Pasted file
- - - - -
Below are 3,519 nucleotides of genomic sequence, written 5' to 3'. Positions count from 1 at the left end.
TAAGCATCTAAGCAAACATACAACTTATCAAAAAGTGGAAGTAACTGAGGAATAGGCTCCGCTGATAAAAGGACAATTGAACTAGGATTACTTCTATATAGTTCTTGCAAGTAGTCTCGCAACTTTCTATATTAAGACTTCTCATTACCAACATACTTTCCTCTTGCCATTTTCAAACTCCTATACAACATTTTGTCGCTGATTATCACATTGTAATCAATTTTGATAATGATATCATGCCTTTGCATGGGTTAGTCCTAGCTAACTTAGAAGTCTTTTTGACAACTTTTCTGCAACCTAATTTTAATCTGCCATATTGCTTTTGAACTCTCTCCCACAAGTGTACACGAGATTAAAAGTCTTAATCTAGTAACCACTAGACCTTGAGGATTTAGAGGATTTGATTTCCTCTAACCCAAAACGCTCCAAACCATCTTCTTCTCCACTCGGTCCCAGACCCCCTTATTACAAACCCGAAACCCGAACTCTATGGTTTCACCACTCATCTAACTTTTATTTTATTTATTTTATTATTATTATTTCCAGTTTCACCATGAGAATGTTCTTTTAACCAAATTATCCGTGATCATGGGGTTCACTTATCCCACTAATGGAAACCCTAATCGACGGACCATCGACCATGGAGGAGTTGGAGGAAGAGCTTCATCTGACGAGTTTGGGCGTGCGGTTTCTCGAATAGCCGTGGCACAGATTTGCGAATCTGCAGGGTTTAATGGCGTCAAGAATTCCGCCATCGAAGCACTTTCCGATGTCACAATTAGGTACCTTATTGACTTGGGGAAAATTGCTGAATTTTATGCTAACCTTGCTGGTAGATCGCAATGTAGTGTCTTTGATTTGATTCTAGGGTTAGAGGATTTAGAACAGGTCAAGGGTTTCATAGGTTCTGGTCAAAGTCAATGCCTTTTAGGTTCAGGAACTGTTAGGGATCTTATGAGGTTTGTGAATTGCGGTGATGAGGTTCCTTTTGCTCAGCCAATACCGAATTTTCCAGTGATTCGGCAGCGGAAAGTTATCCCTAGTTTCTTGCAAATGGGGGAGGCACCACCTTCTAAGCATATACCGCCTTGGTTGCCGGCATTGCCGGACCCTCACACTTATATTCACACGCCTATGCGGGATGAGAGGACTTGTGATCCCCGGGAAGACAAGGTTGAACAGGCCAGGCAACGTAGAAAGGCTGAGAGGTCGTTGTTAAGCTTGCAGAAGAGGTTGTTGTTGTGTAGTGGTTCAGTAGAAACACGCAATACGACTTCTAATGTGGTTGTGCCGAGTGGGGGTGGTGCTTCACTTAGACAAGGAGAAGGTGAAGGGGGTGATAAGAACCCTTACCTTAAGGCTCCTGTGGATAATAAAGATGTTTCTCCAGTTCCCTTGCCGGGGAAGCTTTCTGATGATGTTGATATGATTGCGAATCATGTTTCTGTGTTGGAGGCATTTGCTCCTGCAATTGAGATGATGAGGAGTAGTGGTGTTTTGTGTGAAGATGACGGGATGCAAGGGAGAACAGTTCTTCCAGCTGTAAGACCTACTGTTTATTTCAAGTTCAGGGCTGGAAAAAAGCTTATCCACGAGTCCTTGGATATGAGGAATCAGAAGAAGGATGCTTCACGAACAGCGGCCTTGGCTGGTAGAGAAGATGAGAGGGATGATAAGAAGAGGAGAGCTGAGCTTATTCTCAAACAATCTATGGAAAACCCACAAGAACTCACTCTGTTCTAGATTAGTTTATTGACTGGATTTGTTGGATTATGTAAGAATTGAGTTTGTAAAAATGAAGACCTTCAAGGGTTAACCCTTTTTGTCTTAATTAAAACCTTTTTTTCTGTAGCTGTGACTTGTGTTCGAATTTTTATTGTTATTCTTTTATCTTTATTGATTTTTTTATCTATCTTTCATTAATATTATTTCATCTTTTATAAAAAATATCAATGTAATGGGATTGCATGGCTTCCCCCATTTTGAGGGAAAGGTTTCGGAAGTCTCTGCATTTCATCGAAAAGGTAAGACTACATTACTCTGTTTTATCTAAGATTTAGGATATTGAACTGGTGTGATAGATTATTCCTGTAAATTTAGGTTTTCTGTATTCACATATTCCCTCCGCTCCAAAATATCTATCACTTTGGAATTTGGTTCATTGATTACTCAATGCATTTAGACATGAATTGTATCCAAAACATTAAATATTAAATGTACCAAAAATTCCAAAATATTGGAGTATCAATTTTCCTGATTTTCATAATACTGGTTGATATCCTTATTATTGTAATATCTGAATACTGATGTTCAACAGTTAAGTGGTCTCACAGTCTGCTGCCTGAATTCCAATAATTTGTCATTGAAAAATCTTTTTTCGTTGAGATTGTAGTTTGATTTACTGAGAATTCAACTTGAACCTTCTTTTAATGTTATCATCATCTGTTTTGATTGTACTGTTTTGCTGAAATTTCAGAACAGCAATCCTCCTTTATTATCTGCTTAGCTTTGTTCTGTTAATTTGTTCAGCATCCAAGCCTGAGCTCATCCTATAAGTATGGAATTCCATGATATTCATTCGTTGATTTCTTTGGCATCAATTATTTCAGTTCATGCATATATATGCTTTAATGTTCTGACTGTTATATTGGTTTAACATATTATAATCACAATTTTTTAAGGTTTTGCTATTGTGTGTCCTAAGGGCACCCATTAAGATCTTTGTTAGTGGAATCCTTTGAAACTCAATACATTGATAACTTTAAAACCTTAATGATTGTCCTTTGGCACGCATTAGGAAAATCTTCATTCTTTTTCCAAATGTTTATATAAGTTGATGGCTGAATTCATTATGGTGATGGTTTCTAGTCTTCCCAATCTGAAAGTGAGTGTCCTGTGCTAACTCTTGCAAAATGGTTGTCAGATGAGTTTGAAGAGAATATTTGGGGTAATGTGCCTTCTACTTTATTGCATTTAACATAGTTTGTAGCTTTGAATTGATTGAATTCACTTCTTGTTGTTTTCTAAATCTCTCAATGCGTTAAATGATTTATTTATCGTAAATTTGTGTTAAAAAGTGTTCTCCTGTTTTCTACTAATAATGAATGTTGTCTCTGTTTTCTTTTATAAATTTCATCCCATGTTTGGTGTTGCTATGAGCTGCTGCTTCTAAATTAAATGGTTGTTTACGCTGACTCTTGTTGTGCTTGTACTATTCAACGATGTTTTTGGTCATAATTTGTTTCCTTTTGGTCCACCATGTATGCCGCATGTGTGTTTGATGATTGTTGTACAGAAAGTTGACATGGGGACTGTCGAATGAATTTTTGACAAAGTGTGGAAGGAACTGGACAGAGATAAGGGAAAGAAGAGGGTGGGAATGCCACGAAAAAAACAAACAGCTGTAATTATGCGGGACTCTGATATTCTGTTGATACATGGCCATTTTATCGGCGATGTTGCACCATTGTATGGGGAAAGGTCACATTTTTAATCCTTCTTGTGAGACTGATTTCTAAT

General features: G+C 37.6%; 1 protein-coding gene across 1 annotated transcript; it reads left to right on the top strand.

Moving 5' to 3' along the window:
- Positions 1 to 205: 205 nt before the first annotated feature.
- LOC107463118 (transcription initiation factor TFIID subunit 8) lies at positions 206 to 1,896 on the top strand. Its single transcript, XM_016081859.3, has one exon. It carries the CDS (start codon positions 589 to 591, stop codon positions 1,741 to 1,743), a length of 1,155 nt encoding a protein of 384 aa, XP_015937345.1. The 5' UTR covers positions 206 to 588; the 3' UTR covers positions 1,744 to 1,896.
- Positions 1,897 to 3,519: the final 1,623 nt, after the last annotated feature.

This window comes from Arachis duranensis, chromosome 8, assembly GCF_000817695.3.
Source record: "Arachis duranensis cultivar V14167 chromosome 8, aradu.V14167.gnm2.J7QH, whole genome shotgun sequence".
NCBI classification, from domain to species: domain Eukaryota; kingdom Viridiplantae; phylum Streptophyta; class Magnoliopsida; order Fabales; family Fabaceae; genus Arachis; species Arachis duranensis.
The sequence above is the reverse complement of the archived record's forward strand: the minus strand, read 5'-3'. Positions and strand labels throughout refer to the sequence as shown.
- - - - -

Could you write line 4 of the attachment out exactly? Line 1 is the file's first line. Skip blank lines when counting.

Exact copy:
Moving 5' to 3' along the window: